Use My Likeness? Over My Dead Body!
On November 30, 2020, New York Governor Andrew Cuomo signed into law New York Senate Bill S5959D, an amendment to New York’s right of publicity law to provide the 40 year post-mortem right of estates of deceased celebrities and performers to protect their likenesses and rights of publicity. When the new law goes into effect May 31, 2021, New York will join California, Tennessee, and 21 other states in recognizing a post-mortem right of publicity.
Because there is no federal right of publicity, the recognition and treatment of celebrities’ rights of publicity, including their post-mortem rights, depend entirely on the laws of the particular state in which they are domiciled. In one well-known example, Marilyn Monroe’s estate was denied a post-mortem right of publicity. Ms. Monroe died in California, where a post-mortem right of publicity was recognized. To avoid paying California’s higher tax rates, however, her estate claimed New York as her legal domicile. Unfortunately, this tax-minimization strategy was shortsighted, as New York did not recognize a post-mortem right of publicity. When the Monroe Estate attempted to control the use of Ms. Monroe’s image by others, the Ninth Circuit Court of Appeals subsequently ruled that the Monroe Estate did not have a valid right of publicity claim. Had New York’s new law been in place at the time of her death, Ms. Monroe’s estate may have been able to claim enforceable post-mortem rights of publicity. Without these rights, the Monroe Estate has relied on, and continues to rely on, trademark rights to curb misuses of her name and likeness.
New York Law - Deceased Personalities and Deceased Performers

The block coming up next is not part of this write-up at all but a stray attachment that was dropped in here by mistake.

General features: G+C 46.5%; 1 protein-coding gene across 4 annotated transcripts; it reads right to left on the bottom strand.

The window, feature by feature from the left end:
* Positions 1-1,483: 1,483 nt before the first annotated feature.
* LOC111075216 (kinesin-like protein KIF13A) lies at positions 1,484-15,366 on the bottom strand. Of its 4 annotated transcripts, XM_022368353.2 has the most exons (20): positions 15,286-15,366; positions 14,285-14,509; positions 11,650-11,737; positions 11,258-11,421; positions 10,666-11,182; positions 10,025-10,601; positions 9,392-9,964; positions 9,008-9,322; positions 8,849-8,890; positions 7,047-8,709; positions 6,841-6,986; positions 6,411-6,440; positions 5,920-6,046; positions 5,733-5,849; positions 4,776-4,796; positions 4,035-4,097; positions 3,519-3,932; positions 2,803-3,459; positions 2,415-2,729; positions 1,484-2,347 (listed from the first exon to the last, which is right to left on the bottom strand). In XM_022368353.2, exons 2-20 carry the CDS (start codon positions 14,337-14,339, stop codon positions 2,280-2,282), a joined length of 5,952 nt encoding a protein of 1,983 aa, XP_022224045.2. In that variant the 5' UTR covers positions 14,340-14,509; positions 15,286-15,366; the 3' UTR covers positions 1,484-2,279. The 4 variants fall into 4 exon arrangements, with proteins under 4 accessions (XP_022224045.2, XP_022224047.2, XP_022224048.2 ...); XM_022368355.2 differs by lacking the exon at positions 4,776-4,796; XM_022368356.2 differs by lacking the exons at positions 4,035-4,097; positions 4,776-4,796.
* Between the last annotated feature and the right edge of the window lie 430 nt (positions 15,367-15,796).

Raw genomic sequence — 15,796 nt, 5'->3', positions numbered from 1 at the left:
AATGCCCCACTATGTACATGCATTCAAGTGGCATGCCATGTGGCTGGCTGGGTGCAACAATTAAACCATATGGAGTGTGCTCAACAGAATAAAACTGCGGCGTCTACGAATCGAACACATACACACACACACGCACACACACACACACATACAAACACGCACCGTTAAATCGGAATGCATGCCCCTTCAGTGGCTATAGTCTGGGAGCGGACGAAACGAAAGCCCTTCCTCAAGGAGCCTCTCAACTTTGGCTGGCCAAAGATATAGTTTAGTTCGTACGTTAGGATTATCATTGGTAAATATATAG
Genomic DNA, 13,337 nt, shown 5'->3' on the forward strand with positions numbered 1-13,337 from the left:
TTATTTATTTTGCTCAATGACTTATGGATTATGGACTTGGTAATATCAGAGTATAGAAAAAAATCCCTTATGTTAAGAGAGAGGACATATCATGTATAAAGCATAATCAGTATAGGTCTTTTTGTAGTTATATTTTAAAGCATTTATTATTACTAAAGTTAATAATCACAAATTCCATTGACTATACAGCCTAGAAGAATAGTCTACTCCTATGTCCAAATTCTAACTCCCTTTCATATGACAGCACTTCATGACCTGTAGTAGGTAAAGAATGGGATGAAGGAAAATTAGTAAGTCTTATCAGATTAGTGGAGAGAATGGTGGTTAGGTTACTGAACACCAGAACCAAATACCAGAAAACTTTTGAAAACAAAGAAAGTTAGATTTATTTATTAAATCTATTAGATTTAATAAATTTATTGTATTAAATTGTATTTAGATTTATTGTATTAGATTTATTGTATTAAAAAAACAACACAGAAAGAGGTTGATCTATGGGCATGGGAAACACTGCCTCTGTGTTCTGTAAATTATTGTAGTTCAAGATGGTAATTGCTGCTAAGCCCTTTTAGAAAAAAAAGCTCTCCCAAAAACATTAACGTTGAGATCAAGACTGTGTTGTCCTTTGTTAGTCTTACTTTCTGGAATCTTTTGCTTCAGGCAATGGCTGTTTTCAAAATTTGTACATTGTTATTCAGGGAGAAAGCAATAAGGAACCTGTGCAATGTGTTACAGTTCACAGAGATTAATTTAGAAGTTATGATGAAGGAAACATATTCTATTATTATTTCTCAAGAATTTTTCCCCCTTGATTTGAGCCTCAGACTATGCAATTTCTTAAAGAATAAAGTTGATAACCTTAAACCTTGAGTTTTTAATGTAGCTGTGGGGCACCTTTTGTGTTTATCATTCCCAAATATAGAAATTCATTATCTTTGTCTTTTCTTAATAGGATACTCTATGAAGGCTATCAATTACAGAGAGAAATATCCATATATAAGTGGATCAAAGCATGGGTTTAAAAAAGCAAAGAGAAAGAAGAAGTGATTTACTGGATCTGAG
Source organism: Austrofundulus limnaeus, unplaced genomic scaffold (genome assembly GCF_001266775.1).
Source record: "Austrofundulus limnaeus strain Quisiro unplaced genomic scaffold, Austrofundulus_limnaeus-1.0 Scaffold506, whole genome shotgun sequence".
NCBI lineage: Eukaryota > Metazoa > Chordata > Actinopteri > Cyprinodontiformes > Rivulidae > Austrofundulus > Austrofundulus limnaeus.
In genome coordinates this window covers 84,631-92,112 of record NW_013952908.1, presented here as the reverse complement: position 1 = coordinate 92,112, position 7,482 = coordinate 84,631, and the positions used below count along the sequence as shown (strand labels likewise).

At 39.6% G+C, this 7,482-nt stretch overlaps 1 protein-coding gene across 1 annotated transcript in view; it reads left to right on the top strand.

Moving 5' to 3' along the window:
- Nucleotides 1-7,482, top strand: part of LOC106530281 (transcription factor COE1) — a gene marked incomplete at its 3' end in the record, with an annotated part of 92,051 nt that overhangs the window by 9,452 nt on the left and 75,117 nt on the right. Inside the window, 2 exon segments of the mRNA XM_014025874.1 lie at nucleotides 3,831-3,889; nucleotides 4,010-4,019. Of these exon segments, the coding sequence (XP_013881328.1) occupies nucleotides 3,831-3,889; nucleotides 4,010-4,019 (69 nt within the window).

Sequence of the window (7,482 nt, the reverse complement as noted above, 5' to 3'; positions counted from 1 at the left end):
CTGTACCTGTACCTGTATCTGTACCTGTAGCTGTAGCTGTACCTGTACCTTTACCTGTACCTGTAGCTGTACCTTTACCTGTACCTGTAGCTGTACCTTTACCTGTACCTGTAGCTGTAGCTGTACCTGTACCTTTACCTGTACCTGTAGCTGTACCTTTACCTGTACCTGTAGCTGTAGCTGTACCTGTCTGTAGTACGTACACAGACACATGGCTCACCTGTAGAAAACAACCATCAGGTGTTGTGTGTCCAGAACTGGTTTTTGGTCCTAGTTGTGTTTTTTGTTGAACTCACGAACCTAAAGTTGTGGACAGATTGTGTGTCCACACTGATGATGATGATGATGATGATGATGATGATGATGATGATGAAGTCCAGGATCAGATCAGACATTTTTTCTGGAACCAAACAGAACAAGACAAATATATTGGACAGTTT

In recognizing the post-mortem rights of publicity for 40 years, the law separates the rights of deceased personalities and deceased performers.
“Deceased personality” is defined as a person whose “name, voice, signature, photograph or likeness has commercial value at the time of his or her death or because of his or her death.” In contrast, “deceased performers” is defined as “a person who for gain or livelihood was regularly engaged in acting, singing, dancing, or playing a musical instrument.”
This law is subject to several exceptions, many of which mirror First Amendment exceptions, such as using the deceased personality/performer’s persona in a work of political, public interest, educational or newsworthy value.
Legislating the Technology of Today and Tomorrow
This law attempts to adapt to today’s advanced technologies in two notable ways.
First, the law explicitly addresses the use of a “digital replica” of a deceased performer. The law defines a “digital replica” of a deceased performer as a “computer-generated, electronic performance in which the person did not actually perform that is so realistic that a reasonable observer would believe it is a performance by the individual.” Among other potential applications, the inclusion of this definition hints at the increasing use of deepfake technology in which a deceased performer could be digitally inserted into movies or television shows. However, such a use is not a violation if it includes “a conspicuous disclaimer in the credits of the scripted audiovisual work, and in any related advertisement, stating that the use of the digital replica has not been authorized.”
A deepfake is a video that, via advanced digitization and artificial intelligence, pastes a person’s face onto the body of another individual in a separate video. Given recent advancements in technology, it is becoming increasingly easier to create such deepfakes. While seemingly innocuous, the troubling use of this technology that this law addresses stems from people placing the face of a celebrity into pre-existing sexually explicit videos, such as pornography, or using manipulated media for political purposes. New York now joins California, which has already enacted laws targeting deepfakes in pornography and political campaigns.
The New York law aims to protect against the threat of deepfake technology by providing for a private right of action for victims of “unlawful dissemination or publication of a sexually explicit depiction of an individual”; i.e., a deepfake. Under the new law, the depicted individual has a private cause of action against whomever distributed the sexually explicit depiction. While there is a narrow set of exceptions for this provision, it is significant that a depiction of this sort is not newsworthy simply because the person depicted in the sexually explicit video is a public figure.
Editor: Catherine Holland